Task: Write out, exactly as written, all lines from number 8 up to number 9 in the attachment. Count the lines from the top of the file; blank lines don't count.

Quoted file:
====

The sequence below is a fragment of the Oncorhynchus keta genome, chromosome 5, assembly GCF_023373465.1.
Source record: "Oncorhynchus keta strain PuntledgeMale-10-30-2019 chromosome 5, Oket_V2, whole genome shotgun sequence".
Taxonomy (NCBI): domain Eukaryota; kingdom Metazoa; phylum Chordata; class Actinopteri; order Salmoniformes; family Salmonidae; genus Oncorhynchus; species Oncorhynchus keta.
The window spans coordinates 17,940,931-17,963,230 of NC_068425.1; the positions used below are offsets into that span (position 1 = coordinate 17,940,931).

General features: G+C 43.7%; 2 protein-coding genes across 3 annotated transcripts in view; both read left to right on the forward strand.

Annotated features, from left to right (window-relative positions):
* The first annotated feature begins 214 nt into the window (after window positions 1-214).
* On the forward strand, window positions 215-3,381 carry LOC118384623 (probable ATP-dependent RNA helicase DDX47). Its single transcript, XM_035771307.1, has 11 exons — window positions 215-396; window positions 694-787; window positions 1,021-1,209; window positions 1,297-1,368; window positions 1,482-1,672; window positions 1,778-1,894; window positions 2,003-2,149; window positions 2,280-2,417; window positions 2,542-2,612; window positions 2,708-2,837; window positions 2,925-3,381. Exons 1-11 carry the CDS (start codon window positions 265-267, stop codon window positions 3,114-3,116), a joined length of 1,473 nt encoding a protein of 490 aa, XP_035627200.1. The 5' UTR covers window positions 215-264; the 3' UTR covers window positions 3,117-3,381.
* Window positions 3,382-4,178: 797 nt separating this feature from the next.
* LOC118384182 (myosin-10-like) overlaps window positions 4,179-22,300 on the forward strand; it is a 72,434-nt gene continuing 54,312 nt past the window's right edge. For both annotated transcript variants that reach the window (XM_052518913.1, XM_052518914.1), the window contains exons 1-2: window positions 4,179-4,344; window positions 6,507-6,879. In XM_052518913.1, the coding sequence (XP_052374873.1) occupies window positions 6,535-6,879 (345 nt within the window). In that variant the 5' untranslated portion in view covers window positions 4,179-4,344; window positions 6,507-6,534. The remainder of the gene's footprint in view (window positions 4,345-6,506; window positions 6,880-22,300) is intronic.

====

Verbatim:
* On the forward strand, window positions 215-3,381 carry LOC118384623 (probable ATP-dependent RNA helicase DDX47). Its single transcript, XM_035771307.1, has 11 exons — window positions 215-396; window positions 694-787; window positions 1,021-1,209; window positions 1,297-1,368; window positions 1,482-1,672; window positions 1,778-1,894; window positions 2,003-2,149; window positions 2,280-2,417; window positions 2,542-2,612; window positions 2,708-2,837; window positions 2,925-3,381. Exons 1-11 carry the CDS (start codon window positions 265-267, stop codon window positions 3,114-3,116), a joined length of 1,473 nt encoding a protein of 490 aa, XP_035627200.1. The 5' UTR covers window positions 215-264; the 3' UTR covers window positions 3,117-3,381.
* Window positions 3,382-4,178: 797 nt separating this feature from the next.